1) Remove mental health questions from medical licensing applications. Replace with current impairment questions such as: “Do you currently have a condition that impairs your ability to practice medicine safely?” Comply with federal law by following best practices of Grade A states. Move criminal/predatory behavior queries to the criminal section alongside felonies and DUIs.

      2) Address impairment from hazardous working conditions. Rather than focus on individual victims, engage in high-yield activities that resolve hazardous conditions impairing physicians en masse. To truly protect patients, align with all other industries invested in public safety that have legislated (and enforced) maximum 16-hour shifts, 60-hour work weeks, with minimum 30-minute breaks every 8 hours.

      3) Encourage nonpunitive 100% confidential mental health care. Physicians require safe, accessible mental health care to be well-adjusted human beings. Most physicians enter medicine as humanitarians with noble intentions. Help them be well. After all, how can physicians give patients the care they’ve never received?

      “Physicians are treated as criminals and tracked more closely than Level III sex offenders,” reports a general surgeon. “Answering all these questions on applications, the subtle, unspoken lesson is ‘you had better be squeaky clean, mentally, morally and physically! If you step off the shining path, bad things will occur.’ I have known 7 male physicians who died by suicide. Most with a ‘happy’ exterior. Why? They cannot confide in colleagues for fear that their colleagues will turn them in to hospitals and boards—and there goes their privileges and livelihood. They cannot confide in their spouses because during rough patches mentally, their marriages are already in trouble. If they share psychological problems, they probably fear that the wife may use this as ammunition in any future divorce. So they keep on smiling—right up to the hour they die.”

      Even until their last breath, physicians retain their work ethic. Some doctors are completing chart notes, returning lab results, and checking in on hospitalized patients in the hours before their suicides.(5)

      By injuring physicians, we aren’t protecting the public.

      Let’s end the physician mental health witch hunt.

  4. JOSE MIGUEL SALMERON, PSYCHIATRIST AND UNIVESITY PROFESSOR. says:

    EACH AND EVERYONE OF THEM SUCCUMBED DUE TO 100% PREVENTABLE CAUSE.

    FIGHT STIGMA, END THE SILENCE, CONQUER OLD COLLEAGUES TO MAKE A CHANGE IN MEDICAL EDUCATION CULTURE.

    • Pamela Wible MD says:

      Here’s what we can do now to prevent more deaths: REMOVE the stigma from med board applications that violate the rights of physicians to seek confidential non-punitive mental health care. See: Physician-Friendly States for Mental Health: A Review of Medical Boards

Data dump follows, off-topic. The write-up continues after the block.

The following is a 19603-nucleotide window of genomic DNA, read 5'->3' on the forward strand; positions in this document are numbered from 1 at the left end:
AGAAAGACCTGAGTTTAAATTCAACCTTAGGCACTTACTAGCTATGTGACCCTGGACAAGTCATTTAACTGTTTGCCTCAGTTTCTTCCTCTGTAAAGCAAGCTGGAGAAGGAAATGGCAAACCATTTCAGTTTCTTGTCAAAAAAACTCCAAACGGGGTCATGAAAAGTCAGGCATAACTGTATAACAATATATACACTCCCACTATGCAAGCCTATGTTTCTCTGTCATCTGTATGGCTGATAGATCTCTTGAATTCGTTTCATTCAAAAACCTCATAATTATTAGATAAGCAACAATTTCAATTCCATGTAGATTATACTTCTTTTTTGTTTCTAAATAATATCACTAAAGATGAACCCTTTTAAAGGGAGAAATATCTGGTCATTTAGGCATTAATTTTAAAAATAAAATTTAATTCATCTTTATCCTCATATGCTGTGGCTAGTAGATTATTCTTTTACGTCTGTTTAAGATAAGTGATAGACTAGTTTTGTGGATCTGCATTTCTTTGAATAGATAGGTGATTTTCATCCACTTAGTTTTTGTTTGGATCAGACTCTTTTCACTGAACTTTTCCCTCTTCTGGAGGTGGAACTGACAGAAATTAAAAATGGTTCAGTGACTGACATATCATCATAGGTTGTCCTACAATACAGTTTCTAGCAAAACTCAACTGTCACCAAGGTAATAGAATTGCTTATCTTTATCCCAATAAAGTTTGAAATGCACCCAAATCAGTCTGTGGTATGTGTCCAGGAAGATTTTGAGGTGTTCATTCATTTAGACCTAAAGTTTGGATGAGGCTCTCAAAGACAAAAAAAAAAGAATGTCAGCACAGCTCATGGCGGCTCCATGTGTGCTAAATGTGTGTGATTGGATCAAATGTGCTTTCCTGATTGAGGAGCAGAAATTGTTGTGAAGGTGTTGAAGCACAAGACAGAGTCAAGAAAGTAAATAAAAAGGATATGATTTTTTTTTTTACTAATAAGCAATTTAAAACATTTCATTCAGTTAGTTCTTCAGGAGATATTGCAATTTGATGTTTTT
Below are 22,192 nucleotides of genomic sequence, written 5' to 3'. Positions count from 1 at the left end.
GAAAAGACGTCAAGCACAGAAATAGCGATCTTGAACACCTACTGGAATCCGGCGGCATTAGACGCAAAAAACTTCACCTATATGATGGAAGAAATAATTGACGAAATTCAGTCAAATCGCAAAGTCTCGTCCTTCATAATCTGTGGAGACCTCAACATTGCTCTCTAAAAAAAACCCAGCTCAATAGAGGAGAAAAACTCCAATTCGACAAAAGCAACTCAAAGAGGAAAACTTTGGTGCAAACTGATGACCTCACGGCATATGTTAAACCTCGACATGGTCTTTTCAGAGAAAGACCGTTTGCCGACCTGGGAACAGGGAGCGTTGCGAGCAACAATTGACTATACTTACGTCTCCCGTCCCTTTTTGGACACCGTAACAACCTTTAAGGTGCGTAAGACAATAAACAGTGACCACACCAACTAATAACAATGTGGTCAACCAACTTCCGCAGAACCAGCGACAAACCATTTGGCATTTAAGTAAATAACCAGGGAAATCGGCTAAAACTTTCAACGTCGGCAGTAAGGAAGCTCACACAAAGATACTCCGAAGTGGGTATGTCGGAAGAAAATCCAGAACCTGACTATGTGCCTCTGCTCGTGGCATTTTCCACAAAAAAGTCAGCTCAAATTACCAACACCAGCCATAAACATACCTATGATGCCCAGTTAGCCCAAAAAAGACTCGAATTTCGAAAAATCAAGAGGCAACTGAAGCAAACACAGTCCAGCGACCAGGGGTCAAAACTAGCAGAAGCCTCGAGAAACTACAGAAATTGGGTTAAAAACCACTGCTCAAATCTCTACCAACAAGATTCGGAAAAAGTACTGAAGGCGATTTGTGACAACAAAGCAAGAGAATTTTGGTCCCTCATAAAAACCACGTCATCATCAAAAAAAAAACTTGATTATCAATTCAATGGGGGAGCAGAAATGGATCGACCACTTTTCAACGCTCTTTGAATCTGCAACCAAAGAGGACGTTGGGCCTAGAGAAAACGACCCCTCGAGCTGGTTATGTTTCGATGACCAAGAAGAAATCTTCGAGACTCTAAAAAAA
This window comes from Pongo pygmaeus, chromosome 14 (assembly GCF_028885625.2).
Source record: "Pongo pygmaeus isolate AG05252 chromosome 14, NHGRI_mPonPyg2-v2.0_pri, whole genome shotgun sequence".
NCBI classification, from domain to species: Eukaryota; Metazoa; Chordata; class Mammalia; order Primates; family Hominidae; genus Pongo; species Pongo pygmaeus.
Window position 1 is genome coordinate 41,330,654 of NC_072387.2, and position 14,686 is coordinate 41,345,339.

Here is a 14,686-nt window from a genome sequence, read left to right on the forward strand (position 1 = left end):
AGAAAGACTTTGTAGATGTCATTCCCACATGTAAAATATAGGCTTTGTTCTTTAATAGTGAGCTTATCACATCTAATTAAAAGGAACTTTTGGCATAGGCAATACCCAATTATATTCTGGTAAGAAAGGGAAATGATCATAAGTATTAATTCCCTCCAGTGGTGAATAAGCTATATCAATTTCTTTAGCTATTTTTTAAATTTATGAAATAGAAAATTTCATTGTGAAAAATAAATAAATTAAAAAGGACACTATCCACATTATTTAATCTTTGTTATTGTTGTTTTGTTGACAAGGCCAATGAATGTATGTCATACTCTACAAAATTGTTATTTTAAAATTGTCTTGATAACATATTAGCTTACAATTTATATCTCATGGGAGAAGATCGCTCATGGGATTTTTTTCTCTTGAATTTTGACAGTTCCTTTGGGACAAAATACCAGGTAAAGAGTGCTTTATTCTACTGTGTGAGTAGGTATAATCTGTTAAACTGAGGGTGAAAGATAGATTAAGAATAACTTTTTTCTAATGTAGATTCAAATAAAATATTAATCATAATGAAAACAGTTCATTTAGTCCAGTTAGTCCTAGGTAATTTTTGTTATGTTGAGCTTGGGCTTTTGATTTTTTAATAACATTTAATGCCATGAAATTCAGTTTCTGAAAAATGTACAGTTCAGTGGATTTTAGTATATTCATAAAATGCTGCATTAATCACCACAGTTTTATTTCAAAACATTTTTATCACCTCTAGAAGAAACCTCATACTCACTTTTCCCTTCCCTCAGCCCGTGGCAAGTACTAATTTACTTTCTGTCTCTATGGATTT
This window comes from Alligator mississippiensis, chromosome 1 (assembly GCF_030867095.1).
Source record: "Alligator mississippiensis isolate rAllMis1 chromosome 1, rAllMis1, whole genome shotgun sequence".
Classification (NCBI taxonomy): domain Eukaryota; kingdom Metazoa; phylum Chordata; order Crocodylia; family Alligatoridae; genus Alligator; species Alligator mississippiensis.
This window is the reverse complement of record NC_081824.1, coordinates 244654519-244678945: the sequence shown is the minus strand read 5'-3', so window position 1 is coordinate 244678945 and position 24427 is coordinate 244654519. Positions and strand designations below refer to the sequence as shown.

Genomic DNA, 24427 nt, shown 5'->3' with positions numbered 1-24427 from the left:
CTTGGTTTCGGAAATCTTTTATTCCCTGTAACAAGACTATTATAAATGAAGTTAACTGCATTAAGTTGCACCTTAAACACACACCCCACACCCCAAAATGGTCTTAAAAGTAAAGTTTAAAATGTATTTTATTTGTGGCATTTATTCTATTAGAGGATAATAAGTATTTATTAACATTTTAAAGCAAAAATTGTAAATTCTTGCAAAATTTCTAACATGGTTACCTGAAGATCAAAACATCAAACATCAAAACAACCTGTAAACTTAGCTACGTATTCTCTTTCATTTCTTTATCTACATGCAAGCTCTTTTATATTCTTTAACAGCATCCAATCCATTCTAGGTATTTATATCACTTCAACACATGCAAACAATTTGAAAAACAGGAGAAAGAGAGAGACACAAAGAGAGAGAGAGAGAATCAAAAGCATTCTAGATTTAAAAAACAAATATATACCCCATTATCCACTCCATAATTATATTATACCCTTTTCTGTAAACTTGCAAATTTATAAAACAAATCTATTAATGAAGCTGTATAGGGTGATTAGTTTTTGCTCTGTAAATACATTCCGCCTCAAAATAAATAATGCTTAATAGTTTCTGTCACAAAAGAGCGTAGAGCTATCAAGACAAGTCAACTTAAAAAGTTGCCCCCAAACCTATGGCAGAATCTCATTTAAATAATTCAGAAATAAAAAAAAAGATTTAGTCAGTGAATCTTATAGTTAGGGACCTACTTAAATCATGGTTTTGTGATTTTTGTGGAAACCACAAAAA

CONCLUSION
      Medical boards do undermine physician mental health by breaching physician confidentiality and privacy. Discrimination against qualified, competent applicants who report mental health conditions is a violation of the Americans with Disabilities Act. In their search for criminal behavior among physicians, medical boards must not become criminal in their own behavior. By breaking federal law and the AMA Code of Ethics, boards have weaponized mental health diagnoses against physicians. Recommendations for all state boards:

      1) Remove mental health questions from medical licensing applications. Replace with current impairment questions such as: “Do you currently have a condition that impairs your ability to practice medicine safely?” Comply with federal law by following best practices of Grade A states. Move criminal/predatory behavior queries to the criminal section alongside felonies and DUIs.

      2) Address impairment from hazardous working conditions. Rather than focus on individual victims, engage in high-yield activities that resolve hazardous conditions impairing physicians en masse. To truly protect patients, align with all other industries invested in public safety that have legislated (and enforced) maximum 16-hour shifts, 60-hour work weeks, with minimum 30-minute breaks every 8 hours.

      3) Encourage nonpunitive 100% confidential mental health care. Physicians require safe, accessible mental health care to be well-adjusted human beings. Most physicians enter medicine as humanitarians with noble intentions. Help them be well. After all, how can physicians give patients the care they’ve never received?

      “Physicians are treated as criminals and tracked more closely than Level III sex offenders,” reports a general surgeon. “Answering all these questions on applications, the subtle, unspoken lesson is ‘you had better be squeaky clean, mentally, morally and physically! If you step off the shining path, bad things will occur.’ I have known 7 male physicians who died by suicide. Most with a ‘happy’ exterior. Why? They cannot confide in colleagues for fear that their colleagues will turn them in to hospitals and boards—and there goes their privileges and livelihood. They cannot confide in their spouses because during rough patches mentally, their marriages are already in trouble. If they share psychological problems, they probably fear that the wife may use this as ammunition in any future divorce. So they keep on smiling—right up to the hour they die.”

      Even until their last breath, physicians retain their work ethic. Some doctors are completing chart notes, returning lab results, and checking in on hospitalized patients in the hours before their suicides.(5)

      By injuring physicians, we aren’t protecting the public.

      Let’s end the physician mental health witch hunt.

  5. Alysia says:

    I never realized how abusive my previous work place was until I moved to somewhere that wasn’t.

  6. Shaun says:

    So very glad to see this issue being brought to the public attention. That’s the only way medical boards are going to be pressured to make the changes to reduce the stigma and remove barriers to obtaining lifesaving care.
    I would like to respectfully note that the same issues affect physician assistant colleagues (and possibly nurse practitioners as well). They are subject to the same medical board restrictions. While the years of training and debt are not as much as for physicians, they are not negligible. the sense of personal responsibility, the dedication and long hours, the stressful environments and working conditions, and the stigma and isolation are shared. There is less research on the problem than even for physicians.
    I personally have known physicians, advanced practice providers and nurses and medics who have died of suicide. How can there be so little help and recognition for those who live to help others?
    Thank you for posting this.

    • Pamela Wible MD says:

      Yes, I have a registry with 1,500+ names (and also separate ones for other health professionals). There are so many. Yet none seem to be able to have a guarantee of non-punitive confidential mental health care despite the occupationally-induced mental health impacts. Sad. Punishing those who have dedicated their lives to serving others.